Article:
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Review: Iron Widow by Xiran Jay Zhao (Out 9/21/21)

Genre: Science fiction
Audience: YA
Series?: Iron Widow #1

Rating: Loved it!

For fans of: Darling in the Franxx, Neon Genesis Evangelion, Pacific Rim, The Hunger Games, Strange Grace by Tessa Gratton, Chinese harem dramas, angry bisexuals who don’t flinch when they kill their enemies

Spoiler alert: I’m not going to spoil this book any more than the author has on social media, but if you’d prefer not to know what happens at all, please come back when you’ve finished Iron Widow!

Here is everything I knew about Iron Widow when I requested it from NetGalley: It’s a reimagining of the rise of the only female Chinese emperor written by the person who made those Mulan videos. I expected historical fiction, political intrigue, and maybe some family drama.

Iron Widow is nothing like I expected. If I had to write an elevator pitch, I’d say it’s a dark mecha anime with an MFM throuple that makes only minor concessions to YA conventions. There’s a makeover, a love triangle, and a homecoming, but there’s also so much violence The Hunger Games looks like a game of touch football.

It also isn’t a retelling in the sense I imagined. It isn’t set in ancient China, but rather a non-earth sci-fi world inspired by the culture and geography of ancient China. In this world, all girls are raised as sacrifices. They’re sold to wealthy husbands or to the army. Either way, their lives are cruel and rigidly confined by both their patriarchal society and their own internalized misogyny.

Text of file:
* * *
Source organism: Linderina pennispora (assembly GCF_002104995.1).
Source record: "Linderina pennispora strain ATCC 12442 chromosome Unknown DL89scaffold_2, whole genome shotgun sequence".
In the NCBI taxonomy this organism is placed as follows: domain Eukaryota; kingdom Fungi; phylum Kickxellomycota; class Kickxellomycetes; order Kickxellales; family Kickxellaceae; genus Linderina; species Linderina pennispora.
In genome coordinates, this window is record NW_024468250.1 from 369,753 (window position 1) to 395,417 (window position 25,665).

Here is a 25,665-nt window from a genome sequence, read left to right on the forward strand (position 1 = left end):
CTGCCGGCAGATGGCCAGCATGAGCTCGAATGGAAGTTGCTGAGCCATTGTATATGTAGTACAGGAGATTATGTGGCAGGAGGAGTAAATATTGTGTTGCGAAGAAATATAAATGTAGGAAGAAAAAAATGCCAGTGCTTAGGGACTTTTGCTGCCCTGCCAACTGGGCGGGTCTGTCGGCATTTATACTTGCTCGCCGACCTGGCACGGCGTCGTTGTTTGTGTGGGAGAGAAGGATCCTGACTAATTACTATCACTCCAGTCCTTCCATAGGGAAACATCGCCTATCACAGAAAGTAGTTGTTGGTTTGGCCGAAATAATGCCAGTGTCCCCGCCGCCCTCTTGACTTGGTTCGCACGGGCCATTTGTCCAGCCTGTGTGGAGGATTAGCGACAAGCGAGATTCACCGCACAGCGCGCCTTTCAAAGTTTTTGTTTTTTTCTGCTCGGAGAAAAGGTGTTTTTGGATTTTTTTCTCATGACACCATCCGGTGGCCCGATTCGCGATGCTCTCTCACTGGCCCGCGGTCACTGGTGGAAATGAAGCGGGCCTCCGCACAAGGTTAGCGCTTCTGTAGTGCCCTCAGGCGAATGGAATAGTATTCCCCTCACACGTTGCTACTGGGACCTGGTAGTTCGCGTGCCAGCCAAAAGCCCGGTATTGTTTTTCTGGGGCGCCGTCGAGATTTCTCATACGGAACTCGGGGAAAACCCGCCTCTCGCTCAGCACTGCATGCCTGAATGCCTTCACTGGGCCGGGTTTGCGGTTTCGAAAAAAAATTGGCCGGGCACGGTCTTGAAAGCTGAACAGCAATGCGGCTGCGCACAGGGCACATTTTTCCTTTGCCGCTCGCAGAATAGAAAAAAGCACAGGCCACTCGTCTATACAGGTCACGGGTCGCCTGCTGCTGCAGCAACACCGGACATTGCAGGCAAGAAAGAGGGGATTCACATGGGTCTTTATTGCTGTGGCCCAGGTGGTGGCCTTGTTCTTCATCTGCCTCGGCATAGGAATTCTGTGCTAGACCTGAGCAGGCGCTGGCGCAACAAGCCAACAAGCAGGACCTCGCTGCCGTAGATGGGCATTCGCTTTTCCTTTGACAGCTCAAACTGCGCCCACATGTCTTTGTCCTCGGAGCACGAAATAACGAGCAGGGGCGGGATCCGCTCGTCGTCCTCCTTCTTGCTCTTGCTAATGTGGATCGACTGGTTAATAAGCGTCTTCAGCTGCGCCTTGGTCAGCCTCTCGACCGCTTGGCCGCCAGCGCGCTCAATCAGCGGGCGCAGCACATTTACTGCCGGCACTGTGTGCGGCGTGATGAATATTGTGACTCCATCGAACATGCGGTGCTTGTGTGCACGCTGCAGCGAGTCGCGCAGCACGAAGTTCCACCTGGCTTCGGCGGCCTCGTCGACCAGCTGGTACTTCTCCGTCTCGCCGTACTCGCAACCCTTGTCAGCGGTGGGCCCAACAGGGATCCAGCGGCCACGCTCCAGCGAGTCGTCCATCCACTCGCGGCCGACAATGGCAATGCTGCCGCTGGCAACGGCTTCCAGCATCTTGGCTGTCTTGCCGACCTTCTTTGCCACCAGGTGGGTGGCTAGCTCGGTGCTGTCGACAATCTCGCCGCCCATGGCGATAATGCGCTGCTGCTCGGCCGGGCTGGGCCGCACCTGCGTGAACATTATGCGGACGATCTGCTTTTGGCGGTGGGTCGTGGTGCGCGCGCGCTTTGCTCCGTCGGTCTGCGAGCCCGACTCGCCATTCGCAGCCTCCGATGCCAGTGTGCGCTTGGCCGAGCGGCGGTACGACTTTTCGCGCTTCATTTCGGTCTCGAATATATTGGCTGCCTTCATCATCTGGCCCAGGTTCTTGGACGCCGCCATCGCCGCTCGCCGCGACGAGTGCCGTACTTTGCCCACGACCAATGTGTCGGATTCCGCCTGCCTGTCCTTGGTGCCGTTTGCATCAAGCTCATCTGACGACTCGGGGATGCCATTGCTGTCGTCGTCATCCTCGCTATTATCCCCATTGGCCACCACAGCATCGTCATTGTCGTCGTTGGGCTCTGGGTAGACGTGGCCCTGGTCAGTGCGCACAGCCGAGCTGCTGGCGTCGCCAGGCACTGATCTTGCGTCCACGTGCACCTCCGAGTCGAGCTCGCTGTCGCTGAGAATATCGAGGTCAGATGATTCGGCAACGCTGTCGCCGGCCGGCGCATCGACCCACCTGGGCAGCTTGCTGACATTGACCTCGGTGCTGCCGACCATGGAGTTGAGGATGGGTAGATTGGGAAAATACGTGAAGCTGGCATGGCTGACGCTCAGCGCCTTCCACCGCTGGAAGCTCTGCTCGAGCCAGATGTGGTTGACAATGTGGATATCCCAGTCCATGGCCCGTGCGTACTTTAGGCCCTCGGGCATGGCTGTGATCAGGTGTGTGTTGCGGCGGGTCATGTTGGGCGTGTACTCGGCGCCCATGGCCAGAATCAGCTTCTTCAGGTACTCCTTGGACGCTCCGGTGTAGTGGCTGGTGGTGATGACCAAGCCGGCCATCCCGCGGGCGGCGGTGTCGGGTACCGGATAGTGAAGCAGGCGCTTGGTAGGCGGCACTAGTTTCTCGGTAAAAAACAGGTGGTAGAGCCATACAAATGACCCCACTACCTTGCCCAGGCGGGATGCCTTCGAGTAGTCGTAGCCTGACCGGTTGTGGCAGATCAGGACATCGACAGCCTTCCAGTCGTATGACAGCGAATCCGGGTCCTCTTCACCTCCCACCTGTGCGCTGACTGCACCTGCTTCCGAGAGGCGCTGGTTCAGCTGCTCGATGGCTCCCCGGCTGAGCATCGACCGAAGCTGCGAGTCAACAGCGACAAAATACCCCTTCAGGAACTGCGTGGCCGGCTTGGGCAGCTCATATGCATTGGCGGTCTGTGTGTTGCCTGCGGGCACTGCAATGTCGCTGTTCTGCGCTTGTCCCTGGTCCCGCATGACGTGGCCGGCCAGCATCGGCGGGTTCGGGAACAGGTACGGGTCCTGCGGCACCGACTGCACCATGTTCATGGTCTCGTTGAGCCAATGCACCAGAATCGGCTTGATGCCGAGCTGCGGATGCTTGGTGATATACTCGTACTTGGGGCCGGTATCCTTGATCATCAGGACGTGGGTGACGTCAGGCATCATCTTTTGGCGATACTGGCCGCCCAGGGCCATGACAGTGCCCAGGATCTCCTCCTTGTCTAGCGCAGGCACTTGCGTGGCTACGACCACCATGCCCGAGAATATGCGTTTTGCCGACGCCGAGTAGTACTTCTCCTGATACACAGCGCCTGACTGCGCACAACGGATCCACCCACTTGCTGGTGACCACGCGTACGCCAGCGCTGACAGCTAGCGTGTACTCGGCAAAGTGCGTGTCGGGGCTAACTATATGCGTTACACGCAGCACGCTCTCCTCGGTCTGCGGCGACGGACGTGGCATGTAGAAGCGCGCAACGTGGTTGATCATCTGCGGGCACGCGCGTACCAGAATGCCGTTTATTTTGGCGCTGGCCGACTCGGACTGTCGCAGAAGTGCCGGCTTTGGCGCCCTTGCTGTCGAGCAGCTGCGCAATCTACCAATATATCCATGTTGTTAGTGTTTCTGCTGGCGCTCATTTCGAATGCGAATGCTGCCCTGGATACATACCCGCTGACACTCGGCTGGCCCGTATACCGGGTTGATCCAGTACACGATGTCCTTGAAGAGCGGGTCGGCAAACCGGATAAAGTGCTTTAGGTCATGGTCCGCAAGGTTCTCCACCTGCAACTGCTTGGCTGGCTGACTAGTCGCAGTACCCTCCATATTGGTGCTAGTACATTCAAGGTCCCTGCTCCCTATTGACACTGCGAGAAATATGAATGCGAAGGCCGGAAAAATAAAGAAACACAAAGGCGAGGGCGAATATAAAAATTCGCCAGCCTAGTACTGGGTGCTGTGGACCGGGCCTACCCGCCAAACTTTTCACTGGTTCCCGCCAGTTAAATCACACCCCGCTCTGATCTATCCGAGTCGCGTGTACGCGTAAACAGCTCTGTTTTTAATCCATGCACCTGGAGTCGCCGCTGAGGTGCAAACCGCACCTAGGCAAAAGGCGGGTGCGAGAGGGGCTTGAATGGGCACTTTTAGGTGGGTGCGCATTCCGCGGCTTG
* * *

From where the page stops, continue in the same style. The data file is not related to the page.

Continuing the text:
Wu Zetian’s older sister was sold to the army, where male pilots use girls as fuel sources to power their giant mechs in battle against the mechanical aliens beyond the Great Wall. Girls often die in battle, but Zetian’s sister didn’t even make it that far. Her pilot strangled her to death.

To her parents’ relief, Zetian finally agrees to join the army, but she doesn’t intend to die in battle either. She plans to kill her sister’s murderer. She knows she and her entire family will be executed as a result, and she believes she’s prepared to die for her vengeance.

However, before she can act, the pilot takes Zetian into battle with him, and two unexpected things happen. First, the pilot dies in her place. Second, Zetian discovers she wants to live.

Iron Widow continues my streak of LGBT books that are so delightfully fanfic-y (Queerleaders, The Calyx Charm) they make up for the fact that they’re also continuing my streak of books that are thematically heavy.

It reads like a wildly creative AU for some mecha anime I’ve never seen. (Confession: I have never seen any mecha anime.) Partially because of, you know, all the mechs, but mostly because there is so much here that I’ve only really seen in places where writers don’t have to contend with publishing gatekeepers. In a YA novel!

The MFM throuple is a fun subversion of the love triangle trope. While I’m more invested in the enemies-to-lovers pairing than the others, I was impressed by how clearly Zhao handled them all. They felt inevitable. All four of the relationships (each character with each of the others, and then all three characters together) had ample on-screen development time, including the relationship between the non-POV characters.